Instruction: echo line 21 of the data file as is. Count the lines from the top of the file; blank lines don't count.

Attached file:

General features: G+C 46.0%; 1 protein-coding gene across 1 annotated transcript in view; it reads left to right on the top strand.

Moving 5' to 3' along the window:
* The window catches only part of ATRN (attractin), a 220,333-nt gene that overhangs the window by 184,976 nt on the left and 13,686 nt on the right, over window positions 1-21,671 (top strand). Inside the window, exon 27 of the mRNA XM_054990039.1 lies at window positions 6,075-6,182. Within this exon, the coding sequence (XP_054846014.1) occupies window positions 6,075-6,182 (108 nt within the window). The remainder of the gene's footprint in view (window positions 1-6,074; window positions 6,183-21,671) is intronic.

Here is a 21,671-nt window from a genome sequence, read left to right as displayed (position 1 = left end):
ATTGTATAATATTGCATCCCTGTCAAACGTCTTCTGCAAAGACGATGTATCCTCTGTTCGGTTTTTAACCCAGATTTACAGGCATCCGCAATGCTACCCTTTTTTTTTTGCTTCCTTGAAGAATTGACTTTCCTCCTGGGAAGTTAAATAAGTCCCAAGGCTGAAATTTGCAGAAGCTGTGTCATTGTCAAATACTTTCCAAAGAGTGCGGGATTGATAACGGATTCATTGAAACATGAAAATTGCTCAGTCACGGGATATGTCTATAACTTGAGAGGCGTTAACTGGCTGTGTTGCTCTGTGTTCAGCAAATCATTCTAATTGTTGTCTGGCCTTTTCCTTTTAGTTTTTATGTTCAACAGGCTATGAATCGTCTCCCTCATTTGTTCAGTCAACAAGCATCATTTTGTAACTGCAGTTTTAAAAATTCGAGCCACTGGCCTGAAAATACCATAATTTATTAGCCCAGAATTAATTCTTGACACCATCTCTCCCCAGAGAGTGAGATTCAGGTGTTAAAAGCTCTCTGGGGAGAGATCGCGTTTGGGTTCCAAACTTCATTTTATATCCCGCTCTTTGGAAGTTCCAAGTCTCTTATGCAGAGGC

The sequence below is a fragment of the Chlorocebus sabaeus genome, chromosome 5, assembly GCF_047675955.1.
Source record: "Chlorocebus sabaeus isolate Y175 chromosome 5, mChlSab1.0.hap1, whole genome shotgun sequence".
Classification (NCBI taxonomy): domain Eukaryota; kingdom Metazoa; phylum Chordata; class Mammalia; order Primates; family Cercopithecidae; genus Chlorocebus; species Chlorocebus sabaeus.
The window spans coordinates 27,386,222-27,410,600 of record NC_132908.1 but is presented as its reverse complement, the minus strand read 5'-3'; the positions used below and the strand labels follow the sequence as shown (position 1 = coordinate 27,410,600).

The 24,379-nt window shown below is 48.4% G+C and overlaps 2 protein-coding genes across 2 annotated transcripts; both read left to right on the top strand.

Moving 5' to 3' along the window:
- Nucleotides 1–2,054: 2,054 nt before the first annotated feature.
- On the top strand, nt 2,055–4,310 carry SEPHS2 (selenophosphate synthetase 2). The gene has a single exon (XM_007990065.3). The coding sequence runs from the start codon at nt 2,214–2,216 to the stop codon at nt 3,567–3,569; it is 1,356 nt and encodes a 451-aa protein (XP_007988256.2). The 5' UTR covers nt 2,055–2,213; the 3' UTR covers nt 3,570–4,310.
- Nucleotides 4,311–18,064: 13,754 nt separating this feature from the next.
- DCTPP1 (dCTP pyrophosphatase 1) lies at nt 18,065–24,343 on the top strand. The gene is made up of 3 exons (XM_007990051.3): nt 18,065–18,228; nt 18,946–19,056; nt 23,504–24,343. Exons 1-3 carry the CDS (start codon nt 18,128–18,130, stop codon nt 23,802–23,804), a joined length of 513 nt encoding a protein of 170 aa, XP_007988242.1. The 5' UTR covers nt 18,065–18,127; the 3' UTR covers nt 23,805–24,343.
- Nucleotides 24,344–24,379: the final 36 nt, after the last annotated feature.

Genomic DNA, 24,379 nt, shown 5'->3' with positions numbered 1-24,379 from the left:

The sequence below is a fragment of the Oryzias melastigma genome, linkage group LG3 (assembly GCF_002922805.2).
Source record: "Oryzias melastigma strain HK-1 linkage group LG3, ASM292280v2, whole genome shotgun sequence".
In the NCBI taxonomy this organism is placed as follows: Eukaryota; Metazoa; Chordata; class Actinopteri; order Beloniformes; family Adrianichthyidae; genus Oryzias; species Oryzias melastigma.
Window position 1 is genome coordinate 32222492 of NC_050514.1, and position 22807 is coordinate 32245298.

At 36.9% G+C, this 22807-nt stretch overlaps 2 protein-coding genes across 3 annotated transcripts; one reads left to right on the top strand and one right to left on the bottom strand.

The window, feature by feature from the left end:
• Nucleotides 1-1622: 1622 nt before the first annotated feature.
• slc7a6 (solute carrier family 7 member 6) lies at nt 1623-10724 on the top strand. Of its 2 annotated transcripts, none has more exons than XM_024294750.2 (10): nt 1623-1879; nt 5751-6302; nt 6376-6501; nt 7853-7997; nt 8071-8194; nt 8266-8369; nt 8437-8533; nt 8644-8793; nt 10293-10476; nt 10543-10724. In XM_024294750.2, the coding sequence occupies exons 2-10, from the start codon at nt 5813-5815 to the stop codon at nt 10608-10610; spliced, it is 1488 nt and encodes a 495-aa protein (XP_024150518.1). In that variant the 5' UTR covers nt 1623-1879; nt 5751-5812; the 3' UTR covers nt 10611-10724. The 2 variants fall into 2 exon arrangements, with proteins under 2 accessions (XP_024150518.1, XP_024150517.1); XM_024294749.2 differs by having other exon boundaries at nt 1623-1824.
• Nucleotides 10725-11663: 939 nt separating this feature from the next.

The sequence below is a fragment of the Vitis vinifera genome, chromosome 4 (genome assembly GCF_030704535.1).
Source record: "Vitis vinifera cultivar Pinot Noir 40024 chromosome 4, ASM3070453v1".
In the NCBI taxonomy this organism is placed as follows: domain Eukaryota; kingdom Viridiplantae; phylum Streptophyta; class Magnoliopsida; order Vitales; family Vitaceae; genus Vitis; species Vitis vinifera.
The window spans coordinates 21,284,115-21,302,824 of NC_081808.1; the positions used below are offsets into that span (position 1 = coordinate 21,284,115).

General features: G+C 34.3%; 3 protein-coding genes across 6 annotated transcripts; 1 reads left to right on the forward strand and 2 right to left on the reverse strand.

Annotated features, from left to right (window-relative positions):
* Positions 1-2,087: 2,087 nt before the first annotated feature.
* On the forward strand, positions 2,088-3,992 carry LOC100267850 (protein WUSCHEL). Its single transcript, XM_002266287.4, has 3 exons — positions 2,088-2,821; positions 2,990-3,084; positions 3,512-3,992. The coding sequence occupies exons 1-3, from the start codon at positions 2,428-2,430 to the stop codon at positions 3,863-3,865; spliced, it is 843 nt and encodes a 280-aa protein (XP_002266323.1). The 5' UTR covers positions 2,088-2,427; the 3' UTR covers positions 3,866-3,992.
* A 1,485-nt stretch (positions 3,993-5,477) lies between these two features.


Window position 1 is genome coordinate 32222492 of NC_050514.1, and position 22807 is coordinate 32245298.